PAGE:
mobile content

Frontload fantastic copy

In the same way, a film trailer entices us to watch the full-length flick, the first few sentences of your article are absolutely crucial for drawing readers in. And so, it must be your very best, attention-grabbing writing. You need to tee-up your article in an original and exciting way. Potential readers will be asking, ‘How will this article benefit me?’ and it’s your job to answer them.

Break it up with bullet points and visuals

Subheads make for scannable content, but you can break up the text even further with bullet points and images. Bullet points, for their part, allow you to convey the article’s key messages in a more digestible manner. They can be used to summarise the content, explain product features and/or benefits, or as a checklist in an advice piece.

Readers can’t get enough of visual content. When people hear information, they’re likely to remember 10% of it three days later. But add a relevant picture and they’ll remember 65% of that information. And, get this: articles with an image every 75-100 words receive double the social media shares as articles with fewer images.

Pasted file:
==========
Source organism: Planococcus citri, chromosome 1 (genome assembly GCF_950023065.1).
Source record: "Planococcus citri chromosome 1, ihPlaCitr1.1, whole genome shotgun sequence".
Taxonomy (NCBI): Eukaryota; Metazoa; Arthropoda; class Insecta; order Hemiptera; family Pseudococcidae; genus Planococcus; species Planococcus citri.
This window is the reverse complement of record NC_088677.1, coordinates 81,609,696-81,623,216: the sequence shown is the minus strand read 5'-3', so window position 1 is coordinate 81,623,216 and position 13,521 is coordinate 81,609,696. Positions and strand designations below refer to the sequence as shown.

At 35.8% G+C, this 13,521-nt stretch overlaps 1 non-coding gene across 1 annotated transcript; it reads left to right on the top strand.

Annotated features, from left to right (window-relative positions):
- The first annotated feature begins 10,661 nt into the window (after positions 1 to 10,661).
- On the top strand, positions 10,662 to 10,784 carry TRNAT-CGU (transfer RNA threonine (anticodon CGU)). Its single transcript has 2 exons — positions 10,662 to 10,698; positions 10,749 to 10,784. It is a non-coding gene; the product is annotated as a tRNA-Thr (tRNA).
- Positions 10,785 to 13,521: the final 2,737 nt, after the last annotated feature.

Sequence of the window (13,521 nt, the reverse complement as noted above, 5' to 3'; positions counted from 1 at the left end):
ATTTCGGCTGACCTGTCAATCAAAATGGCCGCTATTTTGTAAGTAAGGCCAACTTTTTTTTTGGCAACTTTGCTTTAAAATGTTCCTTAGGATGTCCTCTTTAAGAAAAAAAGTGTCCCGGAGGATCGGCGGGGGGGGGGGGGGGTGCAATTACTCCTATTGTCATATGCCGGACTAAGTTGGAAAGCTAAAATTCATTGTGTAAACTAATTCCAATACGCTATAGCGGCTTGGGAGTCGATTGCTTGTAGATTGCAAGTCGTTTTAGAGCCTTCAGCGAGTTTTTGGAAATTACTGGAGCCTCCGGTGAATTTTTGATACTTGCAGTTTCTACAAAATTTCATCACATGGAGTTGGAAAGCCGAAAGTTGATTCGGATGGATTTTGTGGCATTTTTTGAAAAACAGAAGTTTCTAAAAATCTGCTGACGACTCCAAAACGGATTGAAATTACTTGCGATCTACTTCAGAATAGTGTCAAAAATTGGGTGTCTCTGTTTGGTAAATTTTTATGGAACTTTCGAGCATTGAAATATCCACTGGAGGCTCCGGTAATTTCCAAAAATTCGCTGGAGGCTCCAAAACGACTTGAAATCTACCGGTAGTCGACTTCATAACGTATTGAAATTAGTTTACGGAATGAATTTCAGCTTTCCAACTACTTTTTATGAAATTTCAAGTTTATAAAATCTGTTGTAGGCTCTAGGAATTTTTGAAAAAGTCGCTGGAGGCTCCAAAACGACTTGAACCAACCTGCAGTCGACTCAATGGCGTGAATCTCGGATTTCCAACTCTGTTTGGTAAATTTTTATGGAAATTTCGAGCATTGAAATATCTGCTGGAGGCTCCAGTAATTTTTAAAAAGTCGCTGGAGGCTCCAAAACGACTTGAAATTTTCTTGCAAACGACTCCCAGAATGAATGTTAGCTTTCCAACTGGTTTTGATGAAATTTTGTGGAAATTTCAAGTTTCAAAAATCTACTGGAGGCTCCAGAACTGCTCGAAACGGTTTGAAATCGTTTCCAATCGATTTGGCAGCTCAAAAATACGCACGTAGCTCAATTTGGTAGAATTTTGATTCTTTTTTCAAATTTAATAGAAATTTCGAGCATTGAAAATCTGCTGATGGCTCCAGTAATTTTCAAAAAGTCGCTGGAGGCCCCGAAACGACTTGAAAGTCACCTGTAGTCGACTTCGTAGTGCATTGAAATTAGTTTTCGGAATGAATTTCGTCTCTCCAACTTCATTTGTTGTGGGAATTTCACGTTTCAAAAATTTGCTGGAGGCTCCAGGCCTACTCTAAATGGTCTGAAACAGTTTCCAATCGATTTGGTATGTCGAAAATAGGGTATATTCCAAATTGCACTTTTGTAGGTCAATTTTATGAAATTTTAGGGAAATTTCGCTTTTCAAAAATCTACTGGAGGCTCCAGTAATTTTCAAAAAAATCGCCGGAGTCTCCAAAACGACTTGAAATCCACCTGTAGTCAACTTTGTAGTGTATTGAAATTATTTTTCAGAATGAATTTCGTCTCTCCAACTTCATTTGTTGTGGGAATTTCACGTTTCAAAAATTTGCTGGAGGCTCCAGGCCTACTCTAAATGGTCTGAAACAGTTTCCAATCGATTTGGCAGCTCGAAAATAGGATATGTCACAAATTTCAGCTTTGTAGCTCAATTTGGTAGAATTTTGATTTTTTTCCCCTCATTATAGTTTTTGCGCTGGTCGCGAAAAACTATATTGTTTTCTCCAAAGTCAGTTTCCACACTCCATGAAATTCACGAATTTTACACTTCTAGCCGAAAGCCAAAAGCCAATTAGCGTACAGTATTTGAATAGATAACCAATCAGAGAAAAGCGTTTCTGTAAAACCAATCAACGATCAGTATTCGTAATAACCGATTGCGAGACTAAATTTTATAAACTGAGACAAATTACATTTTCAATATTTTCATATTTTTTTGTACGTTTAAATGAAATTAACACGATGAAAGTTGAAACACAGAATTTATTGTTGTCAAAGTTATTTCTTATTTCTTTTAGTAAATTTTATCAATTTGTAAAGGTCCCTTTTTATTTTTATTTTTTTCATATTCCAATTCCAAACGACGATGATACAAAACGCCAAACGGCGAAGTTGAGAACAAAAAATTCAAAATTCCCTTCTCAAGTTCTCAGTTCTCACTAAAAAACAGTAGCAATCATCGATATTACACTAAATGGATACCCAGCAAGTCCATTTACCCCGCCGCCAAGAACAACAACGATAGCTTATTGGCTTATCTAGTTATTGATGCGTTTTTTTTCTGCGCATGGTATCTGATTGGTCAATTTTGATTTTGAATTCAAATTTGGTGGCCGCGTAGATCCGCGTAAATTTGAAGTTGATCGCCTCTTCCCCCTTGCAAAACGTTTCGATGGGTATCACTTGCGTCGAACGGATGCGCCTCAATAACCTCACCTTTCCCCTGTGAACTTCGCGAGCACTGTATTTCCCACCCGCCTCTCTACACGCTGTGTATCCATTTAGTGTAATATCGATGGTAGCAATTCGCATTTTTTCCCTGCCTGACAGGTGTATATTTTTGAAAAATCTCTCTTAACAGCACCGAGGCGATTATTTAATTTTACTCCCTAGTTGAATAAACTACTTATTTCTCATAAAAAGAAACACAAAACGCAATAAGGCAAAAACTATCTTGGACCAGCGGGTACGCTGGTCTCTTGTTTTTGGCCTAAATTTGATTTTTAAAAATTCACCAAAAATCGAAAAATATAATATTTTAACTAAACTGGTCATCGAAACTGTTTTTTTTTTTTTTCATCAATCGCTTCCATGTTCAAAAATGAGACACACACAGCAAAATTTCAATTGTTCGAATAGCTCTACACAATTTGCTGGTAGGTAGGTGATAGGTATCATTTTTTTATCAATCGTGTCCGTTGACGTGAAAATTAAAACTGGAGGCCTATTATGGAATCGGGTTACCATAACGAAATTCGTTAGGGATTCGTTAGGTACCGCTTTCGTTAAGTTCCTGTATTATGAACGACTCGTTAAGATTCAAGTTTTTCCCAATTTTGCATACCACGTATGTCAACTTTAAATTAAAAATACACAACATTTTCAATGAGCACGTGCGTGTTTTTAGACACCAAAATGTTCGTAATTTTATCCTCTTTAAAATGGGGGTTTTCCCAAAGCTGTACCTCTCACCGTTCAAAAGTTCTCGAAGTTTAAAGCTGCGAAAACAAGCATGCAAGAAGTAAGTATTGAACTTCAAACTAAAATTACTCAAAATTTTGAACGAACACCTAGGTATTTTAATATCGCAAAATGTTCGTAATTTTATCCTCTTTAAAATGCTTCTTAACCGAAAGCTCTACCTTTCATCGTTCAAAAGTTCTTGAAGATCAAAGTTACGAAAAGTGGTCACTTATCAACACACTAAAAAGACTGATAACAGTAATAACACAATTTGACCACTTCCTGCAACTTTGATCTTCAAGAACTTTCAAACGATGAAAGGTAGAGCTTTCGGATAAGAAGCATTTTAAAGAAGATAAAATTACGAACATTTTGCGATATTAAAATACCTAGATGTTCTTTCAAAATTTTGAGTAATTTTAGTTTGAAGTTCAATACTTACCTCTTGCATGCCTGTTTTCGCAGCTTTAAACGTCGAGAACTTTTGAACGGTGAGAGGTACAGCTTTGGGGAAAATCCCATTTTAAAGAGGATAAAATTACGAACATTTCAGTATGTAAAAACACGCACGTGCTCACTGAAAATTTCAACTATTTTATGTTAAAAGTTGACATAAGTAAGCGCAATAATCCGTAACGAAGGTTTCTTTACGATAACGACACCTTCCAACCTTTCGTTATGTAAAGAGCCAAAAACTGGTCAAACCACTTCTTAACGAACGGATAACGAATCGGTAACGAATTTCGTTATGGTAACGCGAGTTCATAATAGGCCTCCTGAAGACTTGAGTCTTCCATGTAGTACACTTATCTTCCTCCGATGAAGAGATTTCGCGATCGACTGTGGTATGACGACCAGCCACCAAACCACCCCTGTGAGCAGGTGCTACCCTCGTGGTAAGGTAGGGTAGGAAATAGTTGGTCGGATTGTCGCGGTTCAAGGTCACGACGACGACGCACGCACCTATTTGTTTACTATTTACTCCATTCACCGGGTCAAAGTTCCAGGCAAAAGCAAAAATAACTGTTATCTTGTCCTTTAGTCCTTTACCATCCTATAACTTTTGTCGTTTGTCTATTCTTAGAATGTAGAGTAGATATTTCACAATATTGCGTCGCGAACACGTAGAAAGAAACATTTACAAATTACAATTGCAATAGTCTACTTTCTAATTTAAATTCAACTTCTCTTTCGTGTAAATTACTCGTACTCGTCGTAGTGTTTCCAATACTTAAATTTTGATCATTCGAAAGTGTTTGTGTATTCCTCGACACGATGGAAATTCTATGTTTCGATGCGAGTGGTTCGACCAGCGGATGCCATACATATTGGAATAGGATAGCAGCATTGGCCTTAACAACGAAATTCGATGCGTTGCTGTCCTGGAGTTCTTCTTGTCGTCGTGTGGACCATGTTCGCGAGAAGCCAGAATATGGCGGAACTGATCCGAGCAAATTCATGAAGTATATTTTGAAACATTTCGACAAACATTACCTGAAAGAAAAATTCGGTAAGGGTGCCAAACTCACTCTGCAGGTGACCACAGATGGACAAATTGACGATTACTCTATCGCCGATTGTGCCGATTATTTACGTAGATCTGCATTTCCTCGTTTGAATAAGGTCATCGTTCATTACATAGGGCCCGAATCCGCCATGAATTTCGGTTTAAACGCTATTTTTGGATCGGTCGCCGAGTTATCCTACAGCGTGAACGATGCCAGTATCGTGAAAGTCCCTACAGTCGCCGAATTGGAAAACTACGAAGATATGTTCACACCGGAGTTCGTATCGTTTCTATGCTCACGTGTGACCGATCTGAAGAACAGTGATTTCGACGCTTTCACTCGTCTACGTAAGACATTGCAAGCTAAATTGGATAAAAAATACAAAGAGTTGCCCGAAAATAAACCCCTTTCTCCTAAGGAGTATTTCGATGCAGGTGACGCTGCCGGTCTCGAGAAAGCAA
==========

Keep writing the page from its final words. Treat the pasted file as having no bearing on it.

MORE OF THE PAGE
mobile content

As consumers are so stimulated by visual content, you should strive to embed engaging, relevant images and videos within your articles whenever possible.

Writing marvellous mobile copy doesn’t mean writing fewer words. Instead, it’s about making every single word on that digital page count. It’s about formatting articles in an eye-catching way, whilst communicating original ideas that’ll resonate with your audience long after they’ve closed the page.

 

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Native – copywriters, hacks, content creators in ad spend battle

By | Content Marketing, Native advertising

The subject of good and bad writing, or rather, good and bad content, is very much centre stage in the speculation on the heady surge in native advertising’s popularity. The issue in question is who holds the moral high ground in the claim to be the best producers of ‘sponsored content’, as some of our more delicate publishers like to call it.